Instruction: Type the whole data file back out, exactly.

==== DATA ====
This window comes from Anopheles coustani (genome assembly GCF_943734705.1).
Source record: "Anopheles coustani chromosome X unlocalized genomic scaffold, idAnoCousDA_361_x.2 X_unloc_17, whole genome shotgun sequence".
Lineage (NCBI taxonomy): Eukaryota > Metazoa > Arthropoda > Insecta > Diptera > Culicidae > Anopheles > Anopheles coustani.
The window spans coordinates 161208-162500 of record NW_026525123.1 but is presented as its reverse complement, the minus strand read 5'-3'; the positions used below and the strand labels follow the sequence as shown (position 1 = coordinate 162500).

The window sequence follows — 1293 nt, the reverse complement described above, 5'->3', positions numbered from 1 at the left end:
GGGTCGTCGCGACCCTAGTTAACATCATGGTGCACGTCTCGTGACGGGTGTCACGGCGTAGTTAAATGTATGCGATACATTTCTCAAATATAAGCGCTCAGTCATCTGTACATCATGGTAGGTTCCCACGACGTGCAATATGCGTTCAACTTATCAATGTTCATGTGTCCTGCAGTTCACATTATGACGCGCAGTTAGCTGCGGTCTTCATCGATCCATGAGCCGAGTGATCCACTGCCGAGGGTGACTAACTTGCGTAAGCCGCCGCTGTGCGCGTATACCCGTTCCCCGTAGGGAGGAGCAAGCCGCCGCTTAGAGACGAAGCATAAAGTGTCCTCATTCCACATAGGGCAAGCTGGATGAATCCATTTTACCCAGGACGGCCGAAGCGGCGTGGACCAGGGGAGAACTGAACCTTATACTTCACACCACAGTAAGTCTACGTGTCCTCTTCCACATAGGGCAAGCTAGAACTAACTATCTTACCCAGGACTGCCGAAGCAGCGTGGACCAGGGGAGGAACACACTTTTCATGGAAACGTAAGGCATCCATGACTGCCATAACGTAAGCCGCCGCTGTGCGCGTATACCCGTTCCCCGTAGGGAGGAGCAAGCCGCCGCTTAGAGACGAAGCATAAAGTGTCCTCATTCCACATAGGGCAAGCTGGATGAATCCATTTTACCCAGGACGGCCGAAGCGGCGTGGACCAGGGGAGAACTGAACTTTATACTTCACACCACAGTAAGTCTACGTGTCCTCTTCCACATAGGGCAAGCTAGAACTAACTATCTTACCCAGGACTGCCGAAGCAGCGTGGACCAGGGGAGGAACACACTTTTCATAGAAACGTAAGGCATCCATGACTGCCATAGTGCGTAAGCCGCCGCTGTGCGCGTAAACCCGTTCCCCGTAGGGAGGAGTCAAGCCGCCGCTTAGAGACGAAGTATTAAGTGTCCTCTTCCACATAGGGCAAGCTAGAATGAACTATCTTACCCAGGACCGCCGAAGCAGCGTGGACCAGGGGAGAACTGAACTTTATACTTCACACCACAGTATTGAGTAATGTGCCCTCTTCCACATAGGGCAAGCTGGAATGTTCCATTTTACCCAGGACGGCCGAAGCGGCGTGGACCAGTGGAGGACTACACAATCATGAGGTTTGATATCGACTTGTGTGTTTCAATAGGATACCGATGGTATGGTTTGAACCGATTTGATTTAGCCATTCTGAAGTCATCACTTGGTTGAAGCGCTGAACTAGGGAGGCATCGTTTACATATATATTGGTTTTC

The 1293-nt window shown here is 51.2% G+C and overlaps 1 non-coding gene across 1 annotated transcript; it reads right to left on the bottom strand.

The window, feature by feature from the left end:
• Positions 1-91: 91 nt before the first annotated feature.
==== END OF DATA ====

This window comes from Anopheles coustani (genome assembly GCF_943734705.1).
Source record: "Anopheles coustani chromosome X unlocalized genomic scaffold, idAnoCousDA_361_x.2 X_unloc_17, whole genome shotgun sequence".
Lineage (NCBI taxonomy): Eukaryota > Metazoa > Arthropoda > Insecta > Diptera > Culicidae > Anopheles > Anopheles coustani.
The window spans coordinates 161208-162500 of record NW_026525123.1 but is presented as its reverse complement, the minus strand read 5'-3'; the positions used below and the strand labels follow the sequence as shown (position 1 = coordinate 162500).

The window sequence follows — 1293 nt, the reverse complement described above, 5'->3', positions numbered from 1 at the left end:
GGGTCGTCGCGACCCTAGTTAACATCATGGTGCACGTCTCGTGACGGGTGTCACGGCGTAGTTAAATGTATGCGATACATTTCTCAAATATAAGCGCTCAGTCATCTGTACATCATGGTAGGTTCCCACGACGTGCAATATGCGTTCAACTTATCAATGTTCATGTGTCCTGCAGTTCACATTATGACGCGCAGTTAGCTGCGGTCTTCATCGATCCATGAGCCGAGTGATCCACTGCCGAGGGTGACTAACTTGCGTAAGCCGCCGCTGTGCGCGTATACCCGTTCCCCGTAGGGAGGAGCAAGCCGCCGCTTAGAGACGAAGCATAAAGTGTCCTCATTCCACATAGGGCAAGCTGGATGAATCCATTTTACCCAGGACGGCCGAAGCGGCGTGGACCAGGGGAGAACTGAACCTTATACTTCACACCACAGTAAGTCTACGTGTCCTCTTCCACATAGGGCAAGCTAGAACTAACTATCTTACCCAGGACTGCCGAAGCAGCGTGGACCAGGGGAGGAACACACTTTTCATGGAAACGTAAGGCATCCATGACTGCCATAACGTAAGCCGCCGCTGTGCGCGTATACCCGTTCCCCGTAGGGAGGAGCAAGCCGCCGCTTAGAGACGAAGCATAAAGTGTCCTCATTCCACATAGGGCAAGCTGGATGAATCCATTTTACCCAGGACGGCCGAAGCGGCGTGGACCAGGGGAGAACTGAACTTTATACTTCACACCACAGTAAGTCTACGTGTCCTCTTCCACATAGGGCAAGCTAGAACTAACTATCTTACCCAGGACTGCCGAAGCAGCGTGGACCAGGGGAGGAACACACTTTTCATAGAAACGTAAGGCATCCATGACTGCCATAGTGCGTAAGCCGCCGCTGTGCGCGTAAACCCGTTCCCCGTAGGGAGGAGTCAAGCCGCCGCTTAGAGACGAAGTATTAAGTGTCCTCTTCCACATAGGGCAAGCTAGAATGAACTATCTTACCCAGGACCGCCGAAGCAGCGTGGACCAGGGGAGAACTGAACTTTATACTTCACACCACAGTATTGAGTAATGTGCCCTCTTCCACATAGGGCAAGCTGGAATGTTCCATTTTACCCAGGACGGCCGAAGCGGCGTGGACCAGTGGAGGACTACACAATCATGAGGTTTGATATCGACTTGTGTGTTTCAATAGGATACCGATGGTATGGTTTGAACCGATTTGATTTAGCCATTCTGAAGTCATCACTTGGTTGAAGCGCTGAACTAGGGAGGCATCGTTTACATATATATTGGTTTTC

The 1293-nt window shown here is 51.2% G+C and overlaps 1 non-coding gene across 1 annotated transcript; it reads right to left on the bottom strand.

The window, feature by feature from the left end:
• Positions 1-91: 91 nt before the first annotated feature.